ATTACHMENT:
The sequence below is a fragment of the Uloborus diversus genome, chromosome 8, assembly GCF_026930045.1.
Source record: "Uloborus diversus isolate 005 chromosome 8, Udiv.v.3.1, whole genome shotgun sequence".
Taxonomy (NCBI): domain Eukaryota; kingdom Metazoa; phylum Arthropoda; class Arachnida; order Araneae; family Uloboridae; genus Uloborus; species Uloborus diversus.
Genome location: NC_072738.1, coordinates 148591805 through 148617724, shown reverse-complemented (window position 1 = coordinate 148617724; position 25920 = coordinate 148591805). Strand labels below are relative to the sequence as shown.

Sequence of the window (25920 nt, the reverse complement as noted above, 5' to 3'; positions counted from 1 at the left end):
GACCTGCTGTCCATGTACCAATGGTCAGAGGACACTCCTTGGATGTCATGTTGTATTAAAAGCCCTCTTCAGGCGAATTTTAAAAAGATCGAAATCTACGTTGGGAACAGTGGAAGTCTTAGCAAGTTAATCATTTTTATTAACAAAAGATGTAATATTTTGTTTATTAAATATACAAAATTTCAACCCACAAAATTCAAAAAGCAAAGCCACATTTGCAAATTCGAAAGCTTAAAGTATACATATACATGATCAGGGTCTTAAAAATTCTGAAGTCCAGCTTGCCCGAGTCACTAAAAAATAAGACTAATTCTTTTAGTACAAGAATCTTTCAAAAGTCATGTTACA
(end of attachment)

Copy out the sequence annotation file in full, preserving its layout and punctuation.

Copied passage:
The sequence below is a fragment of the Uloborus diversus genome, chromosome 8, assembly GCF_026930045.1.
Source record: "Uloborus diversus isolate 005 chromosome 8, Udiv.v.3.1, whole genome shotgun sequence".
Taxonomy (NCBI): domain Eukaryota; kingdom Metazoa; phylum Arthropoda; class Arachnida; order Araneae; family Uloboridae; genus Uloborus; species Uloborus diversus.
Genome location: NC_072738.1, coordinates 148591805 through 148617724, shown reverse-complemented (window position 1 = coordinate 148617724; position 25920 = coordinate 148591805). Strand labels below are relative to the sequence as shown.

Sequence of the window (25920 nt, the reverse complement as noted above, 5' to 3'; positions counted from 1 at the left end):
GACCTGCTGTCCATGTACCAATGGTCAGAGGACACTCCTTGGATGTCATGTTGTATTAAAAGCCCTCTTCAGGCGAATTTTAAAAAGATCGAAATCTACGTTGGGAACAGTGGAAGTCTTAGCAAGTTAATCATTTTTATTAACAAAAGATGTAATATTTTGTTTATTAAATATACAAAATTTCAACCCACAAAATTCAAAAAGCAAAGCCACATTTGCAAATTCGAAAGCTTAAAGTATACATATACATGATCAGGGTCTTAAAAATTCTGAAGTCCAGCTTGCCCGAGTCACTAAAAAATAAGACTAATTCTTTTAGTACAAGAATCTTTCAAAAGTCATGTTACA